Archive for May, 2013

More and more companies want us storing the content we consume, not on our hard drives or phones, but in online storage lockers, commonly referred to as the “cloud”.  With the rise in popularity ( of devices( that don’t carry a robust amount of on board storage, access to cloud services for owners of these devices has become something of a necessity. The proliferation of high speed internet at home and out of the house has made these online storage lockers easier to use.  Seems like a beautiful thing: give me my data when I want it, wherever I want it. But, there remains one huge drawback: what do we do when that data is no longer “ours”?

Take Microsoft’s XBOX One( as an example. The new system does away with the normal used games model in favor of one that may keep you from sharing your favorite game with your closest friends. Up until now you’d purchase a game and were then able to resell it or loan to whomever you wished, no fuss, no muss. In an effort to profit from the used games market Microsoft will now ask users to authenticate their discs against an online profile. If that online profile has yet to purchase the game, the user may be forced to pay to use a disc he already has sitting in his possession. A new generation of gamers will be asking “I own it, but I can’t use it?”

Spotify( users are familiar with this feeling as well. The popular music steaming service allows people to create playlists and download albums to their mobile phone…..with a catch. These albums and carefully cultivated playlists go away thirty days after your last payment.  You could spend years paying to use the service and you’ll never be given the opportunity to walk away owning anything.

It isn’t limited to video games or music either. Verizon Wireless( recently released an online storage service for its customers. Text messages, photographs and other pertinent data can be uploaded to the companies servers. This is great in theory- you lose your phone or drop it in a pool, but all your important data will be there when you activate your replacement. But what if you want to leave the company? This data you hold so dear can’t be transferred between carriers without you downloading it back to your PC first.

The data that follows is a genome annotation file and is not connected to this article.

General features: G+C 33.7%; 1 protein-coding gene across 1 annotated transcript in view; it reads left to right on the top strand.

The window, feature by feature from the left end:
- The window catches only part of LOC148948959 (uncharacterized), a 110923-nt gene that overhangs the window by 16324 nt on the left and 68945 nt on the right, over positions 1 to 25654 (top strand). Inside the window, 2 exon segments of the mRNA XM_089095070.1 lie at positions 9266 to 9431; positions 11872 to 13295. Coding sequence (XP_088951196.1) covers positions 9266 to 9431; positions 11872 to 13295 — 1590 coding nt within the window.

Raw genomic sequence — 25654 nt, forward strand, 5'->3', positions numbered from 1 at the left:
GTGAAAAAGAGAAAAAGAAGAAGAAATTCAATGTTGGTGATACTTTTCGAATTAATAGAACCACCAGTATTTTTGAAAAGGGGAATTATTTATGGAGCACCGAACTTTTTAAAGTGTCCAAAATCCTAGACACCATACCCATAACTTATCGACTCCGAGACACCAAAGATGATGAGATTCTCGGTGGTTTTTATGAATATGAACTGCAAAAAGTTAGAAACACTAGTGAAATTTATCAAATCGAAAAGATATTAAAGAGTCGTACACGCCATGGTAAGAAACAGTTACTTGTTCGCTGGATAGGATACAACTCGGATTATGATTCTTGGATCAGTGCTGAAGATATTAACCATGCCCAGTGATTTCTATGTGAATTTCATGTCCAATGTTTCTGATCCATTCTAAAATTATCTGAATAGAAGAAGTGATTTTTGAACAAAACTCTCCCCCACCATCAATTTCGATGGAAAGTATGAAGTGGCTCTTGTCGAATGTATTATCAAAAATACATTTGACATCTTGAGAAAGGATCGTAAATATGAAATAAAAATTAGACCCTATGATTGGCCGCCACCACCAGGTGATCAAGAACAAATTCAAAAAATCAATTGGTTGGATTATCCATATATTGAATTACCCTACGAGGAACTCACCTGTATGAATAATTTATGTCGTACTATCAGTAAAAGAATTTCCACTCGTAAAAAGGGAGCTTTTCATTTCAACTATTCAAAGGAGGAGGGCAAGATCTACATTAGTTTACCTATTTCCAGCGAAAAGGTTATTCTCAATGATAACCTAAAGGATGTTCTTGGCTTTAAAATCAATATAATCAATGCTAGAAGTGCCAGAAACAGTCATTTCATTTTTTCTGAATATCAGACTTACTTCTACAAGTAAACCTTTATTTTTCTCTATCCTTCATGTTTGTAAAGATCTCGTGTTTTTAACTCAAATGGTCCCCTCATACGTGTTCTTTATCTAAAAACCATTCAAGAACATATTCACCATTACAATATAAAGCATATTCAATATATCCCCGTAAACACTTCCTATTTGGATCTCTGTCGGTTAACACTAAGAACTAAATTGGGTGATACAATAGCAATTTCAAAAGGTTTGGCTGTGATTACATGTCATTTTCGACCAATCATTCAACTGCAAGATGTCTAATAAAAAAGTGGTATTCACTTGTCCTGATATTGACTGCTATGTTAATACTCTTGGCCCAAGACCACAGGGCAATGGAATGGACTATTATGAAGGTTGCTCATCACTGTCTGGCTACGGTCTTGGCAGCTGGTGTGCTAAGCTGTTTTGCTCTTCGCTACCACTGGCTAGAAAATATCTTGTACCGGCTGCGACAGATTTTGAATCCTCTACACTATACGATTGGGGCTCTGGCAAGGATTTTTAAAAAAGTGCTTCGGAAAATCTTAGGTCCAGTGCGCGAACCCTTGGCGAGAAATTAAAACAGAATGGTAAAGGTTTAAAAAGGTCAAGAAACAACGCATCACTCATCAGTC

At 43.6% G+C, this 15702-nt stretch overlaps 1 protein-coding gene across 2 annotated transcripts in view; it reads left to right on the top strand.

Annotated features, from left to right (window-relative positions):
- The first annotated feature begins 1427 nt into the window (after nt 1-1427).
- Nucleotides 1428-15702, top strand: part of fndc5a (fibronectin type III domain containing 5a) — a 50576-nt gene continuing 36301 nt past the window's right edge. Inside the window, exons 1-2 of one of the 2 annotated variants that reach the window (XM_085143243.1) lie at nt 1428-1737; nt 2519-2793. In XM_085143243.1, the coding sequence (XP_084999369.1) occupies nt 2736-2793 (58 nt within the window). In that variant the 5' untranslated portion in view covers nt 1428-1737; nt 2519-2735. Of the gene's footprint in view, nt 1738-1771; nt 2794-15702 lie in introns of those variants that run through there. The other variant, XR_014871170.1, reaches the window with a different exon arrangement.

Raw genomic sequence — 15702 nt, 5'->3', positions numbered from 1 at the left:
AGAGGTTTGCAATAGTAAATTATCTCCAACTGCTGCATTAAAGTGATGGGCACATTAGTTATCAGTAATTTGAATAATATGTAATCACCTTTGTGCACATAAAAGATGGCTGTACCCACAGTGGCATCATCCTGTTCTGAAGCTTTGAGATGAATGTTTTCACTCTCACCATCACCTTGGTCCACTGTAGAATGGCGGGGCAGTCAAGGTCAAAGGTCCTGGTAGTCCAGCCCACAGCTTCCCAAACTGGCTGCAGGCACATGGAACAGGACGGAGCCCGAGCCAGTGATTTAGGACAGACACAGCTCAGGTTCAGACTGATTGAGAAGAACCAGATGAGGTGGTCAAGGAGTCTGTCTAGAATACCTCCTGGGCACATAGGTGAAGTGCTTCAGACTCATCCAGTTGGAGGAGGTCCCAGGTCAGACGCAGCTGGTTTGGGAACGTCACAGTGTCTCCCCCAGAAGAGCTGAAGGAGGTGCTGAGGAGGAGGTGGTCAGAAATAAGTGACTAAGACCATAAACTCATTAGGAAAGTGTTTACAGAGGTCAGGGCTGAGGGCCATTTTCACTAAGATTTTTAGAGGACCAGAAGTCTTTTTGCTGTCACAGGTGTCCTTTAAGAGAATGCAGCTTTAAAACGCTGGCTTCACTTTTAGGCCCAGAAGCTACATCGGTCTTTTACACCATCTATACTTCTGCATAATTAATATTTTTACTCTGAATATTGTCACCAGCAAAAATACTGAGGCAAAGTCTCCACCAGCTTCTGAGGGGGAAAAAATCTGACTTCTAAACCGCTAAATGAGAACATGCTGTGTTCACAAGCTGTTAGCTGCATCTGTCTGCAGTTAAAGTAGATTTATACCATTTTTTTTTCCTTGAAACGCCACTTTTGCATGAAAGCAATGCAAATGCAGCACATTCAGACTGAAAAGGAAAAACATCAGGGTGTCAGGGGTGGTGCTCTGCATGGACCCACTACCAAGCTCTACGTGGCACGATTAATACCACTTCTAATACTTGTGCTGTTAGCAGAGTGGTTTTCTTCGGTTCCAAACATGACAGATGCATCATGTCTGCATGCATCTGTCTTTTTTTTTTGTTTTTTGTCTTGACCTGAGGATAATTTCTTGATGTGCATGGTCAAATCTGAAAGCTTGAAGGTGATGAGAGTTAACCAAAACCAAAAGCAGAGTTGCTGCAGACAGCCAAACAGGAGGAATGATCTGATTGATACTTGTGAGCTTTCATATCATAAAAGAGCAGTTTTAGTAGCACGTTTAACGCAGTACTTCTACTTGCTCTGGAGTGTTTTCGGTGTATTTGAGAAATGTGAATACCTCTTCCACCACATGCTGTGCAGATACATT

So, how do we avoid losing access to the things we feel the need to keep? In the case of the XBOX One- vote with your dollars. In the case of music steaming services- maybe go back to buying albums. And in the case of something like what Verizon has going- your computer’s hard drive is certainly your best friend.

As internet speeds grow faster and faster cloud services are only going to get easier to use. Just be sure that this simplicity isn’t leading you down a road towards a complicated mess.


Sunday at midnight marked end of “Arrested Development’s” seven year hiatus from the air.  A sitcom that was a fan favorite and a hit with critics, but never a ratings beast, Arrested Development was brought back from the dead by Netflix, making it the DVD rental and streaming service’s first “original” series. 

This got me thinking, what other shows would I want to see return?  Sure, there’s a ton: The O.C., Seinfeld, and How To Make It In America are a few that come right to mind.  But the better question is: which potential reboots make the most sense.


This one is such a money idea I can’t believe I’m giving it away for free.  You get Jayden Smith to play a teen from the wrong side of the tracks sent to live in Bel Air; his real-life dad makes a few guest appearances; heck, even Jazzy Jeff could play the kid’s music teacher or something.  It practically writes itself. 


Netflix has 600 billion movies. (Give or take a few dozen) The guys at MST3K will watch, literally, anything.  This isn’t rocket science, here.  More, understand that not every filmmaker wants their previous creation roasted and lambasted by an overgrown banking and some puppets and the list of films they could actually use in the show get reduced drastically.  But the potential for even a few dozen more episodes of what is one of TV’S most underrated gems is well worth hurting a few feelings. 


This mid 90’s show originally aired on PBS and even though it was accessible to pretty much every American with a television, it was missed by many. GHOST WRITER was a mystery show that revoked a grip of middle school kids who, with the help of a loquacious ghost, were tasked with solving mysteries in school and their surrounding neighborhood. The nature if the show lens itself to Netflix’ binge style viewing, as kids could spend an entire day spamming episodes, tracking the cases and secretly being taught things the entire time. It’s a near perfect show for a new generation of pre teens to get hooked on, just like their parents did.

Maybe one of the big networks will take one if my ideas and run with it. Our (MUTE than likely) they’ll ignite me. But if they do wanna talk, I got 62 more episodes of The O.C. written just in case….